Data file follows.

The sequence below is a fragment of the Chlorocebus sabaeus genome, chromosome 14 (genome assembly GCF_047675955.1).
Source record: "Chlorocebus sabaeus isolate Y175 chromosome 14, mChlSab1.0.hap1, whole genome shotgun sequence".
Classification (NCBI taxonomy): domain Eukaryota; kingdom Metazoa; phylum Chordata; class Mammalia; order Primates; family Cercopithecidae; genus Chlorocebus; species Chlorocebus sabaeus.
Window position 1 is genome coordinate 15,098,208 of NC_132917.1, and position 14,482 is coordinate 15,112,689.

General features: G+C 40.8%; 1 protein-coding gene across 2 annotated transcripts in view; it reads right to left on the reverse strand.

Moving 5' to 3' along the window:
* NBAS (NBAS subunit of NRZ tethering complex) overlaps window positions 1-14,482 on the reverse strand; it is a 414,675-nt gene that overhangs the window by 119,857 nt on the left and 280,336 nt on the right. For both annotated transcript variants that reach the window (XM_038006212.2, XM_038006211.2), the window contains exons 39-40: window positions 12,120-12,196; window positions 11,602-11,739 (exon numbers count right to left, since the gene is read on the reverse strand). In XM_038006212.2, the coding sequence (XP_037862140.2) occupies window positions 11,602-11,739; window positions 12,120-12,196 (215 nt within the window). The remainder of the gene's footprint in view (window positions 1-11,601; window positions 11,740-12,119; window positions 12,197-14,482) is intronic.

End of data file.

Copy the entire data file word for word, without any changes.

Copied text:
The sequence below is a fragment of the Chlorocebus sabaeus genome, chromosome 14 (genome assembly GCF_047675955.1).
Source record: "Chlorocebus sabaeus isolate Y175 chromosome 14, mChlSab1.0.hap1, whole genome shotgun sequence".
Classification (NCBI taxonomy): domain Eukaryota; kingdom Metazoa; phylum Chordata; class Mammalia; order Primates; family Cercopithecidae; genus Chlorocebus; species Chlorocebus sabaeus.
Window position 1 is genome coordinate 15,098,208 of NC_132917.1, and position 14,482 is coordinate 15,112,689.

General features: G+C 40.8%; 1 protein-coding gene across 2 annotated transcripts in view; it reads right to left on the reverse strand.

Moving 5' to 3' along the window:
* NBAS (NBAS subunit of NRZ tethering complex) overlaps window positions 1-14,482 on the reverse strand; it is a 414,675-nt gene that overhangs the window by 119,857 nt on the left and 280,336 nt on the right. For both annotated transcript variants that reach the window (XM_038006212.2, XM_038006211.2), the window contains exons 39-40: window positions 12,120-12,196; window positions 11,602-11,739 (exon numbers count right to left, since the gene is read on the reverse strand). In XM_038006212.2, the coding sequence (XP_037862140.2) occupies window positions 11,602-11,739; window positions 12,120-12,196 (215 nt within the window). The remainder of the gene's footprint in view (window positions 1-11,601; window positions 11,740-12,119; window positions 12,197-14,482) is intronic.